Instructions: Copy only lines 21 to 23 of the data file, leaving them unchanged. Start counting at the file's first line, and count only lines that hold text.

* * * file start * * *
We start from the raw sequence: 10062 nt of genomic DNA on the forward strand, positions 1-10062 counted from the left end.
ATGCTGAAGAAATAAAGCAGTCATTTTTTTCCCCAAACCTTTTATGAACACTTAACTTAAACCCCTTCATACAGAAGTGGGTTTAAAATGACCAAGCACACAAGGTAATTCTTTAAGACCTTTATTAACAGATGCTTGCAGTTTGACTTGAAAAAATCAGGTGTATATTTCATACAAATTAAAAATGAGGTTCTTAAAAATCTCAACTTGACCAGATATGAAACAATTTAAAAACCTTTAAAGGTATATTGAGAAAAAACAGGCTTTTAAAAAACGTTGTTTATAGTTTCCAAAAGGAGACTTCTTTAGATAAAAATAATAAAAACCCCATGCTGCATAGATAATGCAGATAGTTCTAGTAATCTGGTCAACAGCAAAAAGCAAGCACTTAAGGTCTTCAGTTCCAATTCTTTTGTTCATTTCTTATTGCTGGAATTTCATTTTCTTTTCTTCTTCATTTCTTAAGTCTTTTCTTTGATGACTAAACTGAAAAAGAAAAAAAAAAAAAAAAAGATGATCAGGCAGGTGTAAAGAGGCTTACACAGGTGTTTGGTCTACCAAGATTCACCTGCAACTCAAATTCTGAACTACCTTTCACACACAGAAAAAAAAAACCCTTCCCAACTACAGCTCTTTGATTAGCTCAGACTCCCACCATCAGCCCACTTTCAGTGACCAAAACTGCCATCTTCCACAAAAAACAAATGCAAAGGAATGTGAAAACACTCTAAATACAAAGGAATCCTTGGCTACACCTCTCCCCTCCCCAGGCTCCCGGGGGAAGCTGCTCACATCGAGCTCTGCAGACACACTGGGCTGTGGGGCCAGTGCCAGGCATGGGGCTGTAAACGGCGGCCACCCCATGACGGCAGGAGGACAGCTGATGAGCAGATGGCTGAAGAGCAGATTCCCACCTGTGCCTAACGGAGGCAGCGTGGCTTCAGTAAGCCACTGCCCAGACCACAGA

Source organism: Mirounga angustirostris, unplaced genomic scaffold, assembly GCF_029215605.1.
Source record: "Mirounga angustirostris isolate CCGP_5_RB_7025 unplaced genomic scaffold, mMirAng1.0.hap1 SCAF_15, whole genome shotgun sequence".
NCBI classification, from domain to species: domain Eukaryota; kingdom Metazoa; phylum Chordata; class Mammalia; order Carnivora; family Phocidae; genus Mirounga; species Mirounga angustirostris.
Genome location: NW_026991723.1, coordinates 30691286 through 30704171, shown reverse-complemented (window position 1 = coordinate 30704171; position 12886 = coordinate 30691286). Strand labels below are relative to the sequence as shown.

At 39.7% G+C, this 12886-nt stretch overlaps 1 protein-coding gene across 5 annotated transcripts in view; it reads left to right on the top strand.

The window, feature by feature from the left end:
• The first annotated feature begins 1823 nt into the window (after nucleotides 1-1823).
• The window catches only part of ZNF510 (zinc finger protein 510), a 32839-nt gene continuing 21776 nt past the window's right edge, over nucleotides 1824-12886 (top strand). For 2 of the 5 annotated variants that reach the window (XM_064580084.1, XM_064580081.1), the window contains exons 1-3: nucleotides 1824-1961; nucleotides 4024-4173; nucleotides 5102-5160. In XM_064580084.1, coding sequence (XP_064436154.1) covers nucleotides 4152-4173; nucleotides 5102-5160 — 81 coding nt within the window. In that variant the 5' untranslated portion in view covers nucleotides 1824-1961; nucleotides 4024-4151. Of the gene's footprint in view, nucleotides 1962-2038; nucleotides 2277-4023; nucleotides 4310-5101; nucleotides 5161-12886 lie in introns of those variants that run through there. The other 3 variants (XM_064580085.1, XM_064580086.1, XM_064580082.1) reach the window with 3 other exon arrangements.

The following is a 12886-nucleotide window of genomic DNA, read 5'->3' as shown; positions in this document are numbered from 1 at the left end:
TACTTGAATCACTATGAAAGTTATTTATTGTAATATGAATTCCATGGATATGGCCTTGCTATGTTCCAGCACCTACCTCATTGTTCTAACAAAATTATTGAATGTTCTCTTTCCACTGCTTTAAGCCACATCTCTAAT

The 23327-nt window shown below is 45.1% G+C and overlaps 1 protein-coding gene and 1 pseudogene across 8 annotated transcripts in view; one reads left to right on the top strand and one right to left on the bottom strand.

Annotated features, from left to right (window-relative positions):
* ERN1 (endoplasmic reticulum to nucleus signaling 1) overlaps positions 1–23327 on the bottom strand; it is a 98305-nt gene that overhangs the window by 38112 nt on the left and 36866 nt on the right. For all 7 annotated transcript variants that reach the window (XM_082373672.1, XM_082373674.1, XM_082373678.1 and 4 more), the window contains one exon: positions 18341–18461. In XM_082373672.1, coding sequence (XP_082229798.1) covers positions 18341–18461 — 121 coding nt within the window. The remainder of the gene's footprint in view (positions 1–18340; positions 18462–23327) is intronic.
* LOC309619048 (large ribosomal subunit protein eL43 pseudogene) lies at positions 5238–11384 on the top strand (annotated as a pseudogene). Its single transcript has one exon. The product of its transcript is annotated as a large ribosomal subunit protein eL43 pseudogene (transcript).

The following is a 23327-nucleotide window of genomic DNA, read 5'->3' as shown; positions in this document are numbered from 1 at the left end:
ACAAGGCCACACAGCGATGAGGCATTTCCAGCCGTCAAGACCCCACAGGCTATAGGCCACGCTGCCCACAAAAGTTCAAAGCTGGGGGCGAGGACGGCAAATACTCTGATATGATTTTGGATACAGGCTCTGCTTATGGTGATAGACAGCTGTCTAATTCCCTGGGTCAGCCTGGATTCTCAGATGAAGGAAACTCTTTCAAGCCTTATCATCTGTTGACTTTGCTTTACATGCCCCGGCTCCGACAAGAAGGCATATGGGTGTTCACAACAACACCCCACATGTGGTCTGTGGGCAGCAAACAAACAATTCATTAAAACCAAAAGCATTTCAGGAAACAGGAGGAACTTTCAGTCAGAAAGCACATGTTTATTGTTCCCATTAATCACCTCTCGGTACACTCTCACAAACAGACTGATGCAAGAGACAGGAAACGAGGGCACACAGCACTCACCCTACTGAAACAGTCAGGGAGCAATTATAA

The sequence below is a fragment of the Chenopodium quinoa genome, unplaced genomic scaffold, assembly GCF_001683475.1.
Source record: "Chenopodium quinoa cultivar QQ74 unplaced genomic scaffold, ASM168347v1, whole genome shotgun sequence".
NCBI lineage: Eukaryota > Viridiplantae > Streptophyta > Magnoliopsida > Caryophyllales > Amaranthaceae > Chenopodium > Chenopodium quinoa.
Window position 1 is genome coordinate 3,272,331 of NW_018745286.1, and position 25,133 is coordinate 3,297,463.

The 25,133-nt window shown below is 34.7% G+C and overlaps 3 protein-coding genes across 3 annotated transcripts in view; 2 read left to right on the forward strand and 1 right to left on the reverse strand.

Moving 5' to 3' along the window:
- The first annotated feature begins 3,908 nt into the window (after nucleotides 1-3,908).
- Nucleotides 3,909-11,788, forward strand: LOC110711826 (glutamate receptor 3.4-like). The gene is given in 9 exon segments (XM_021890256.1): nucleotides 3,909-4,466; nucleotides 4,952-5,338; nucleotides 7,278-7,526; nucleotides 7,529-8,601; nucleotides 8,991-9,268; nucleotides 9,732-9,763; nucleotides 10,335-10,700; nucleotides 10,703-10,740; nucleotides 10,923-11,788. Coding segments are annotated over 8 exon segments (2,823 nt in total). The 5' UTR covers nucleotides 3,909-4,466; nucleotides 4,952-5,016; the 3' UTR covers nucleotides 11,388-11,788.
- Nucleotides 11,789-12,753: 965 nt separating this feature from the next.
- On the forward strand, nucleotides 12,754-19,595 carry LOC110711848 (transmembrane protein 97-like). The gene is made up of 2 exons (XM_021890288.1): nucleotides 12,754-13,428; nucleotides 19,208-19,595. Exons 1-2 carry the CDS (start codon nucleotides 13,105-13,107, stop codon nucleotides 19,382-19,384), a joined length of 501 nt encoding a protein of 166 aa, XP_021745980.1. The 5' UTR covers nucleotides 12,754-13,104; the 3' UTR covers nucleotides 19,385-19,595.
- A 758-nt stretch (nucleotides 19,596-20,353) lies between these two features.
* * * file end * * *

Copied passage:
NCBI lineage: Eukaryota > Viridiplantae > Streptophyta > Magnoliopsida > Caryophyllales > Amaranthaceae > Chenopodium > Chenopodium quinoa.
Window position 1 is genome coordinate 3,272,331 of NW_018745286.1, and position 25,133 is coordinate 3,297,463.

The 25,133-nt window shown below is 34.7% G+C and overlaps 3 protein-coding genes across 3 annotated transcripts in view; 2 read left to right on the forward strand and 1 right to left on the reverse strand.